The wide variety of microorganisms released into indoor air from animate and inanimate sources often include microbial pathogens and allergens, and exposure to them may be directly by inhalation or indirectly by contact with surfaces contaminated with airborne particles. Therefore, safe and effective microbial decontamination of indoor air can reduce the risk of exposure to such harmful agents. However, standardized and field-relevant test protocols remain unavailable to assess the claims of technologies already marketed or under development. This presentation will describe an economical and versatile aerobiology chamber and its use to study physical and chemical technologies to remove/inactivate a variety of human pathogens in experimentally contaminated indoor air.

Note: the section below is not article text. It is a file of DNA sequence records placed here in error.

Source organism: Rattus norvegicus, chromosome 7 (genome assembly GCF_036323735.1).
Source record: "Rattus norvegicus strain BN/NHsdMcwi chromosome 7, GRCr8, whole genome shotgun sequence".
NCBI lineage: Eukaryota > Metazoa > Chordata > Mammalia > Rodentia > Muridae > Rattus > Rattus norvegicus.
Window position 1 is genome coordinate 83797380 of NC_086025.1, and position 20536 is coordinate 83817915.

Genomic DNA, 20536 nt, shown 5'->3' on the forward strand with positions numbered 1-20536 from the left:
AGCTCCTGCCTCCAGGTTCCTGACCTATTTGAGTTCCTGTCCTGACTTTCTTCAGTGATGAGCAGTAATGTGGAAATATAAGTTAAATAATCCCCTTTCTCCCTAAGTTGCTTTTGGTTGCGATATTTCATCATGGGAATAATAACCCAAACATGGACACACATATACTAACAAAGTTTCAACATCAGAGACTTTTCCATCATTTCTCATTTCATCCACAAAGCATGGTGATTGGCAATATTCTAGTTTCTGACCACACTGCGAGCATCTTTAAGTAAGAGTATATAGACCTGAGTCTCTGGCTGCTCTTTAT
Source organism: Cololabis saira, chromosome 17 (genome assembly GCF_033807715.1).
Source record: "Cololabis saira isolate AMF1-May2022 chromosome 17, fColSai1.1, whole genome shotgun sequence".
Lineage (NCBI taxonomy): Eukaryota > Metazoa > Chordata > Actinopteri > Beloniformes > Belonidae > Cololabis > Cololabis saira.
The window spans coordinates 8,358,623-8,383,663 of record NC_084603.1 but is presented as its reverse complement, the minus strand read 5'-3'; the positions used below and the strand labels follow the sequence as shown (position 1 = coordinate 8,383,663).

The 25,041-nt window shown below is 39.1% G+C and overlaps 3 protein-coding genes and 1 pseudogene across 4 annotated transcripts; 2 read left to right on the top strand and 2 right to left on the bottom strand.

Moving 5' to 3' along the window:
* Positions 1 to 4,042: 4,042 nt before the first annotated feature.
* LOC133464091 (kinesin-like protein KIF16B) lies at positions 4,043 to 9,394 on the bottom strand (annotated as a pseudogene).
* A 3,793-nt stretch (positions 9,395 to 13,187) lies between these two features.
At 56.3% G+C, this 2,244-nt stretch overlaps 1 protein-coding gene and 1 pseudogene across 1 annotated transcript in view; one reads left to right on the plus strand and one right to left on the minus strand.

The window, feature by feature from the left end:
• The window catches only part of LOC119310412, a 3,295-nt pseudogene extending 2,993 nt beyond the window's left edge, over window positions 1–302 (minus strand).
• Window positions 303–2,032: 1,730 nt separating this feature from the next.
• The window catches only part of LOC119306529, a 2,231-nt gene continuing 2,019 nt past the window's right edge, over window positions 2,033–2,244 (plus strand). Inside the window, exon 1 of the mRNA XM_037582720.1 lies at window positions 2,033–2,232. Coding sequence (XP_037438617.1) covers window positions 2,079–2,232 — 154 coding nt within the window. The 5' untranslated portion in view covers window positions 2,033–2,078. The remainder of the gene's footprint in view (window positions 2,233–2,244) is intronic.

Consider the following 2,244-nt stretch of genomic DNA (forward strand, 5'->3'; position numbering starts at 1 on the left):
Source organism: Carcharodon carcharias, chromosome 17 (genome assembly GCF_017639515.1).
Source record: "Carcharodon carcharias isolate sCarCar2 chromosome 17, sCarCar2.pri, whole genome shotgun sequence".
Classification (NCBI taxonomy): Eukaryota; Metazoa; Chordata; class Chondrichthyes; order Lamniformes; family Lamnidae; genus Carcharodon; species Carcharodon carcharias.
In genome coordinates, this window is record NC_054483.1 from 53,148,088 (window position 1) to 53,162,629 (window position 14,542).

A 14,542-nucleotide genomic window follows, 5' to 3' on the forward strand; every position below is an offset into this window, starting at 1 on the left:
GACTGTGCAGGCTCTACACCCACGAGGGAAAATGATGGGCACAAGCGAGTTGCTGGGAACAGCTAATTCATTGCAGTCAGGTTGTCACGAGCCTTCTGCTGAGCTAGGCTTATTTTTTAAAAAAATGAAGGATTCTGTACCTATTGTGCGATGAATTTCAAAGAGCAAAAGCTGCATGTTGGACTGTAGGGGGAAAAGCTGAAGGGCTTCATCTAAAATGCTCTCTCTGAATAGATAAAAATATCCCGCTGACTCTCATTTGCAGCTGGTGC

He is Professor Emeritus of Microbiology, Faculty of Medicine, University of Ottawa, and Chief Scientific Officer, CREM Co Labs, Mississauga, Ontario, Canada. He researches the environmental fate of human pathogens and promotes sustainable technologies for interrupting the environmental spread of infectious agents. He is an advisor to the World Health Organization, the Organization for Economic Cooperation and Development and other national and international agencies. He has published >200 peer-reviewed papers and has delivered nearly 370 invited lectures in some 30 countries. The numerous awards he has received include the Queen Elizabeth II Diamond Jubilee Medal, Distinguished Microbiologist Award of the Canadian College of Microbiologists and the Hygeia Gold Medal of the Rudolf Schülke Foundation (Hamburg, Germany).